When I talk to Ram truck owners. It’s apparent that there is a definite distinction between fans of first-, second-, third-, fourth-, and fifth-gen trucks. That’s not to say that all the generations are not respected — let’s face it, they’re powered by a Cummins engine. But each generation of Cummins does have a loyal following. Take, for instance, young, Landon Baker of Pleasanton, Texas. There is no denying he is a fan of the first-gen Ram.
He started his email by telling me he purchased this 1990 Ram D350 about two years ago. “I found it local to me, and even though I planned to build a nice truck, I never expected it to turn out as nice as it did,” Landon says with a smile on his face. “I have wanted a truck like this for as long as I can remember. When I was younger, my dad had a ’93 D350 extended cab that was destroyed in an accident. I will always remember that truck and this one is my way of paying respect to that one.”
The truck was in decent shape when Landon found it, but one look affirms the fact he spent alot of time making it perfect. Being from Texas, there was not a lot of rust that needed repair, but we’re certain it took some time to smooth the small dings and “life experiences that were found throughout the sheetmetal. Once all was straight as an arrow, the body was covered in a Pearl White coating of shine.
Inside is where Landon spends most of his time, so that received just as much attention as the exterior. “Finding parts can be tough and since I wanted to build something with a custom look, I got creative,” Landon says. “I made custom arm rest out of a 2×4 lumber and shaped them to look how I wanted, and I painted all the panels black. It has an 8-inch apple CarPlay radio that feeds two JL Audio 10-inch subs. Finally, I put a newer style carpet in it to give it a newer look and it has a starlight headliner. The seat, however, is 100-percent original.”
When talking to anyone about a Cummins engine, it is impossible to not find the conversation turn to the 12-valve. This was the first Cummins engine to be placed in the D-series pickups.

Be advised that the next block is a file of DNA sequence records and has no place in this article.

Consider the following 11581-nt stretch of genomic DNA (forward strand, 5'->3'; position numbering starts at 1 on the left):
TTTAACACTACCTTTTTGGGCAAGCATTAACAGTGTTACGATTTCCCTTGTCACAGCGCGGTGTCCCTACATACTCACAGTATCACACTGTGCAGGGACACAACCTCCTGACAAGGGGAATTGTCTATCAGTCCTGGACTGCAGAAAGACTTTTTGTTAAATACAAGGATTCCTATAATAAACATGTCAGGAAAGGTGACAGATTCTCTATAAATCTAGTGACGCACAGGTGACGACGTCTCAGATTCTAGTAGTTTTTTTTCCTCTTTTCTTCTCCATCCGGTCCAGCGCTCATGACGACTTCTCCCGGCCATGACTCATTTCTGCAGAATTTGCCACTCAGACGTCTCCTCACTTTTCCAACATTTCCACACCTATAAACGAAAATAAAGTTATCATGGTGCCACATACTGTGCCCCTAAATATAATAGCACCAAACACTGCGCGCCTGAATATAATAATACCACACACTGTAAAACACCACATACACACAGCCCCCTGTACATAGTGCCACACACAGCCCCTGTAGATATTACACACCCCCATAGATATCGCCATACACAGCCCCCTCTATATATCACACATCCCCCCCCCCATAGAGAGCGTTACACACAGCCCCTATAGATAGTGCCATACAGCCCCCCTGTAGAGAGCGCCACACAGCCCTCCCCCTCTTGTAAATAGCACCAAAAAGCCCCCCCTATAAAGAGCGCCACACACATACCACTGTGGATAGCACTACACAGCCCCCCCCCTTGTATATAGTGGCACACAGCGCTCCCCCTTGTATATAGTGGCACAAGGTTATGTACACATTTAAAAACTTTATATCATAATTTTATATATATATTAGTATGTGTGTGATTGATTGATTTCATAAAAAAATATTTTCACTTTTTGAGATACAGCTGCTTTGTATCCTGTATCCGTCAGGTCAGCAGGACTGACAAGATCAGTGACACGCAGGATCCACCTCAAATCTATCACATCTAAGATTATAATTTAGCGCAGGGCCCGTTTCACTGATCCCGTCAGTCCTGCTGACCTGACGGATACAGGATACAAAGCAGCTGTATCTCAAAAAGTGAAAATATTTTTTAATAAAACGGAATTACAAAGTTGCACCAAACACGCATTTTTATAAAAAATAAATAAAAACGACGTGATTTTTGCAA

When Dodge decided to get into the diesel pickup market with the first-gen Ram, the company turned to Cummins. General Motors was placing the Detroit diesel under its hoods, while Ford had International Harvester’s powerful IDI diesel. Both of those were V8s specifically designed for use in a pickup truck as an alternative to gasoline engines. Dodge has always been a company that doesn’t follow the pack, so the powers that be decided to borrow the existing B Series Cummins engine. The straight-six diesel engine was already in use within mail trucks, school buses, and even mining operations as power sources for generators. If Dodge was to enter the diesel pickup battle, it needed to work in the Ram as well.
Getting back to Landon’s truck, “my truck has a 5.9-liter 12-valve Cummins that is completely stock,” Brandon clarifies. “I did however spend some time cleaning things up and the powder coating some of the under-hood parts.”
I asked Landon how he uses his first-gen Ram because obviously, it’s too nice to spend time in the fields, and he had this to say, “I use my truck to drive around town, and for shows. I’ve taken it to battle at the Alamo in San Antonio, Texas, and to the Truck Nationals.
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